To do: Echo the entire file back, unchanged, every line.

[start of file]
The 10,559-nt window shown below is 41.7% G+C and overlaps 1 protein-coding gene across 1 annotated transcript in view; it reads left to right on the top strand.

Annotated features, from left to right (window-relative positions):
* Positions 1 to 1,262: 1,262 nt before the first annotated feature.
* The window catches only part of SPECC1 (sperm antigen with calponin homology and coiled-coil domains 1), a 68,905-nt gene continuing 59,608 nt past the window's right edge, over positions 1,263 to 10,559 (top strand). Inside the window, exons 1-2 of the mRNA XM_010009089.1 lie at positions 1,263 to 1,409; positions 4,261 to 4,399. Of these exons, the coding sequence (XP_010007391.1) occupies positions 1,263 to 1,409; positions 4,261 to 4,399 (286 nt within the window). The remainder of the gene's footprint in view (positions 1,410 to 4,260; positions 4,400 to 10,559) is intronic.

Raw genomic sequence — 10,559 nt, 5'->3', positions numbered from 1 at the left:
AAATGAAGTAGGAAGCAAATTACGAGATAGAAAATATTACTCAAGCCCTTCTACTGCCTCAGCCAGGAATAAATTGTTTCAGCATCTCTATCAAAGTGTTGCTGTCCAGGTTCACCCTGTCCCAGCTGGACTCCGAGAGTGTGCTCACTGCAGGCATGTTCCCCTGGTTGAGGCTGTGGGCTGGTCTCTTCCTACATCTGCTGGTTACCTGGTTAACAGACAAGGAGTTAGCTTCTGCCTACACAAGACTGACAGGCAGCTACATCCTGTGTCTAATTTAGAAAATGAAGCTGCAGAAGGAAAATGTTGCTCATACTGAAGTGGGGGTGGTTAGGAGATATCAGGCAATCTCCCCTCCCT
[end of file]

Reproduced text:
The 10,559-nt window shown below is 41.7% G+C and overlaps 1 protein-coding gene across 1 annotated transcript in view; it reads left to right on the top strand.

Annotated features, from left to right (window-relative positions):
* Positions 1 to 1,262: 1,262 nt before the first annotated feature.
* The window catches only part of SPECC1 (sperm antigen with calponin homology and coiled-coil domains 1), a 68,905-nt gene continuing 59,608 nt past the window's right edge, over positions 1,263 to 10,559 (top strand). Inside the window, exons 1-2 of the mRNA XM_010009089.1 lie at positions 1,263 to 1,409; positions 4,261 to 4,399. Of these exons, the coding sequence (XP_010007391.1) occupies positions 1,263 to 1,409; positions 4,261 to 4,399 (286 nt within the window). The remainder of the gene's footprint in view (positions 1,410 to 4,260; positions 4,400 to 10,559) is intronic.

Raw genomic sequence — 10,559 nt, 5'->3', positions numbered from 1 at the left:
AAATGAAGTAGGAAGCAAATTACGAGATAGAAAATATTACTCAAGCCCTTCTACTGCCTCAGCCAGGAATAAATTGTTTCAGCATCTCTATCAAAGTGTTGCTGTCCAGGTTCACCCTGTCCCAGCTGGACTCCGAGAGTGTGCTCACTGCAGGCATGTTCCCCTGGTTGAGGCTGTGGGCTGGTCTCTTCCTACATCTGCTGGTTACCTGGTTAACAGACAAGGAGTTAGCTTCTGCCTACACAAGACTGACAGGCAGCTACATCCTGTGTCTAATTTAGAAAATGAAGCTGCAGAAGGAAAATGTTGCTCATACTGAAGTGGGGGTGGTTAGGAGATATCAGGCAATCTCCCCTCCCT